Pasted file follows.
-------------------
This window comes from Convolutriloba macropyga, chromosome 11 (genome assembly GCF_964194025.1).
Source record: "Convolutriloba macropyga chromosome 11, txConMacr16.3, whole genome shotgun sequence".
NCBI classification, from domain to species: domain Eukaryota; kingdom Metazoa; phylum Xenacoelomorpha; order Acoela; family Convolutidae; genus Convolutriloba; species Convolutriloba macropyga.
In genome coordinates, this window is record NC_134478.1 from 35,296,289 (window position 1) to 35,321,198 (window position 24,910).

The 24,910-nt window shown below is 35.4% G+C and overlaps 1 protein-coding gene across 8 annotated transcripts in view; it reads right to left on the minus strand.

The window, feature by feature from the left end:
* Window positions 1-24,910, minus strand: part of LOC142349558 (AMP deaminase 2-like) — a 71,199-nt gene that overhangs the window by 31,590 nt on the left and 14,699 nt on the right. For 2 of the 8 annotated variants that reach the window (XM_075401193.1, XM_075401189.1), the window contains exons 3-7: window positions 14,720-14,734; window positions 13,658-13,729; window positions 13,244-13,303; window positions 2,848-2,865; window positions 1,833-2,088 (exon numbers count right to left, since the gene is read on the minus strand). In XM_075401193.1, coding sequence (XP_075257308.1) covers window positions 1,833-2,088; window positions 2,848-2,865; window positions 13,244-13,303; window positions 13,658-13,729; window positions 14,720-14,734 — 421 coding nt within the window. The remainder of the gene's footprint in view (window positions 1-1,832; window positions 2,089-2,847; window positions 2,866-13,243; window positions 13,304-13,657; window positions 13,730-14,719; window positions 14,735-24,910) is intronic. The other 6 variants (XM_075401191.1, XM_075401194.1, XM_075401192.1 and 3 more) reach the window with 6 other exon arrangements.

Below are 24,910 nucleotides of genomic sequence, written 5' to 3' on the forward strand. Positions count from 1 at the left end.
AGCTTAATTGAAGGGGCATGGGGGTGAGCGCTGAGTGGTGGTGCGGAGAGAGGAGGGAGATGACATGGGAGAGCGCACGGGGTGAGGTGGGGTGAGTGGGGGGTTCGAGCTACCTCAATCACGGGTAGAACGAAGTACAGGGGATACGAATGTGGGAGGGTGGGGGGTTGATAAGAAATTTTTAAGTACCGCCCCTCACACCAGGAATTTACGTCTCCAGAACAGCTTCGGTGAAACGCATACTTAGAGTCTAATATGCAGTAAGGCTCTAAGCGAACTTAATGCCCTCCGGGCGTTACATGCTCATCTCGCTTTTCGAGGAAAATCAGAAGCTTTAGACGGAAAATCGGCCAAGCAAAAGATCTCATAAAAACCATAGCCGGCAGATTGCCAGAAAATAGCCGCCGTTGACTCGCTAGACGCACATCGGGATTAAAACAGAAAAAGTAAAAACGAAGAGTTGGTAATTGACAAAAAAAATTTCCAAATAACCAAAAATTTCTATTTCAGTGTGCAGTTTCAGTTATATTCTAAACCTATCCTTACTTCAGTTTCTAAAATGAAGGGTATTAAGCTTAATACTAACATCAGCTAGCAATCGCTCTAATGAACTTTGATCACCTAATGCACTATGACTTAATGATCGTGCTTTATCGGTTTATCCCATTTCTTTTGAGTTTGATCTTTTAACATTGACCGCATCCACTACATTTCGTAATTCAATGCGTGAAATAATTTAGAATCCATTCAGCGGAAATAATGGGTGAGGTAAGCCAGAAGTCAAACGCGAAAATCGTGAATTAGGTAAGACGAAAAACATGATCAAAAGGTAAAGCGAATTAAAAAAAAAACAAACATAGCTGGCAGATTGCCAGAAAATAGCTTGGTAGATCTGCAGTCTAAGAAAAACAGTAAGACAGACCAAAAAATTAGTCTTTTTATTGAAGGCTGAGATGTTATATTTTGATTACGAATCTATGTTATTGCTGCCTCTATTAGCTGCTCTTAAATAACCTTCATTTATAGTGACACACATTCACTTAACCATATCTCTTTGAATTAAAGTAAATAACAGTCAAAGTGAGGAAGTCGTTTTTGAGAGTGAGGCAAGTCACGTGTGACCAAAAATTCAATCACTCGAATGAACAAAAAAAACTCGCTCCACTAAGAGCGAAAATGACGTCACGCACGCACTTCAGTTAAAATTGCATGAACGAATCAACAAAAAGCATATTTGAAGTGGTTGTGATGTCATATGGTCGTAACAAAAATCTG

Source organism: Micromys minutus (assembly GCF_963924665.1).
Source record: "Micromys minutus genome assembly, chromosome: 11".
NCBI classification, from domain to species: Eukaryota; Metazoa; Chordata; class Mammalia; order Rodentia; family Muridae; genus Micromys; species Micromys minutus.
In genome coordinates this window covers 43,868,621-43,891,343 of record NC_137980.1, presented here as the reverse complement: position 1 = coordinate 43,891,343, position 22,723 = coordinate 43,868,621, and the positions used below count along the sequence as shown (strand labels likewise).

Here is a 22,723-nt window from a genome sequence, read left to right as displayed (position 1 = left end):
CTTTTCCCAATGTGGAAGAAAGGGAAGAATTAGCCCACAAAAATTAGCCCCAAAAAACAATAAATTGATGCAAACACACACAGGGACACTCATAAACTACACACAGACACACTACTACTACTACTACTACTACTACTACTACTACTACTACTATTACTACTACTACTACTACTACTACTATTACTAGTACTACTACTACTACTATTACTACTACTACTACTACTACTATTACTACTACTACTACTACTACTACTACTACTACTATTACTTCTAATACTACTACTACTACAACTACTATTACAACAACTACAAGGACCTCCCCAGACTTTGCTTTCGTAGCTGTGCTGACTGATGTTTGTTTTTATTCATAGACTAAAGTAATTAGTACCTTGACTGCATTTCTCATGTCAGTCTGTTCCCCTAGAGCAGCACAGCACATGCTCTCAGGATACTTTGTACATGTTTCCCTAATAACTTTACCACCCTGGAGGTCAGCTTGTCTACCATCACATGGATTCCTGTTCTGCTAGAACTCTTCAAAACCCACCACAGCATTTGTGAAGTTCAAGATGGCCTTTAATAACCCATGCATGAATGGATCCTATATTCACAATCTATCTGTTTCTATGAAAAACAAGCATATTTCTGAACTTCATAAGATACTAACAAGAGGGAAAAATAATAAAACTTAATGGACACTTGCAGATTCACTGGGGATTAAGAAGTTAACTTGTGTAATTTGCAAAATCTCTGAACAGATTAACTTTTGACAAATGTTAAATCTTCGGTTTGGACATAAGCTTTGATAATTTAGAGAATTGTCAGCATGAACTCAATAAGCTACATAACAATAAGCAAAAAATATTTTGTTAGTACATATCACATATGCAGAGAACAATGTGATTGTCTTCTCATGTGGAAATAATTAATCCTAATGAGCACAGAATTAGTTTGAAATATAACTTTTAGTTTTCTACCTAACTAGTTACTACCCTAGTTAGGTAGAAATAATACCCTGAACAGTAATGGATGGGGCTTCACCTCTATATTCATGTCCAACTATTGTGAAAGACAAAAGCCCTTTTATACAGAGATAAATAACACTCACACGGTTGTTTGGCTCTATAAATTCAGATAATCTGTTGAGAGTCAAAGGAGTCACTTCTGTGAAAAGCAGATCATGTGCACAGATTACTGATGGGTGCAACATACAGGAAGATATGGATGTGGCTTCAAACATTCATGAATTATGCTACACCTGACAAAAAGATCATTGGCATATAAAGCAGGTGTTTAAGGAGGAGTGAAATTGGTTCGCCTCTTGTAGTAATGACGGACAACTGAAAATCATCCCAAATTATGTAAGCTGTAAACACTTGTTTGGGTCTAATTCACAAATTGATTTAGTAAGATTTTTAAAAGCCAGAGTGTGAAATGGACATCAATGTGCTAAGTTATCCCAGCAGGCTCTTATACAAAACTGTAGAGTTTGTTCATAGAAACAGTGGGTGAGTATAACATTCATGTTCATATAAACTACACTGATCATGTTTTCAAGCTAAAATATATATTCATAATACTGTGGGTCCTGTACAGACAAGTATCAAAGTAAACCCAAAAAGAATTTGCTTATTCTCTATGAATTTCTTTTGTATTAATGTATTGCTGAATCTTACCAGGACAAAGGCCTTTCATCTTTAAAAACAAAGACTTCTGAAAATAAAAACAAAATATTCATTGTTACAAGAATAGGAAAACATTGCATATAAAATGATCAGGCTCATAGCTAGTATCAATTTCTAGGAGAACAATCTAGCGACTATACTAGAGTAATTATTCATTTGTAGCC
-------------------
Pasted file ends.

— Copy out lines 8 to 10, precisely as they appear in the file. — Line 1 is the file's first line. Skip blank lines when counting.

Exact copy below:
Below are 24,910 nucleotides of genomic sequence, written 5' to 3' on the forward strand. Positions count from 1 at the left end.
AGCTTAATTGAAGGGGCATGGGGGTGAGCGCTGAGTGGTGGTGCGGAGAGAGGAGGGAGATGACATGGGAGAGCGCACGGGGTGAGGTGGGGTGAGTGGGGGGTTCGAGCTACCTCAATCACGGGTAGAACGAAGTACAGGGGATACGAATGTGGGAGGGTGGGGGGTTGATAAGAAATTTTTAAGTACCGCCCCTCACACCAGGAATTTACGTCTCCAGAACAGCTTCGGTGAAACGCATACTTAGAGTCTAATATGCAGTAAGGCTCTAAGCGAACTTAATGCCCTCCGGGCGTTACATGCTCATCTCGCTTTTCGAGGAAAATCAGAAGCTTTAGACGGAAAATCGGCCAAGCAAAAGATCTCATAAAAACCATAGCCGGCAGATTGCCAGAAAATAGCCGCCGTTGACTCGCTAGACGCACATCGGGATTAAAACAGAAAAAGTAAAAACGAAGAGTTGGTAATTGACAAAAAAAATTTCCAAATAACCAAAAATTTCTATTTCAGTGTGCAGTTTCAGTTATATTCTAAACCTATCCTTACTTCAGTTTCTAAAATGAAGGGTATTAAGCTTAATACTAACATCAGCTAGCAATCGCTCTAATGAACTTTGATCACCTAATGCACTATGACTTAATGATCGTGCTTTATCGGTTTATCCCATTTCTTTTGAGTTTGATCTTTTAACATTGACCGCATCCACTACATTTCGTAATTCAATGCGTGAAATAATTTAGAATCCATTCAGCGGAAATAATGGGTGAGGTAAGCCAGAAGTCAAACGCGAAAATCGTGAATTAGGTAAGACGAAAAACATGATCAAAAGGTAAAGCGAATTAAAAAAAAAACAAACATAGCTGGCAGATTGCCAGAAAATAGCTTGGTAGATCTGCAGTCTAAGAAAAACAGTAAGACAGACCAAAAAATTAGTCTTTTTATTGAAGGCTGAGATGTTATATTTTGATTACGAATCTATGTTATTGCTGCCTCTATTAGCTGCTCTTAAATAACCTTCATTTATAGTGACACACATTCACTTAACCATATCTCTTTGAATTAAAGTAAATAACAGTCAAAGTGAGGAAGTCGTTTTTGAGAGTGAGGCAAGTCACGTGTGACCAAAAATTCAATCACTCGAATGAACAAAAAAAACTCGCTCCACTAAGAGCGAAAATGACGTCACGCACGCACTTCAGTTAAAATTGCATGAACGAATCAACAAAAAGCATATTTGAAGTGGTTGTGATGTCATATGGTCGTAACAAAAATCTG

Source organism: Micromys minutus (assembly GCF_963924665.1).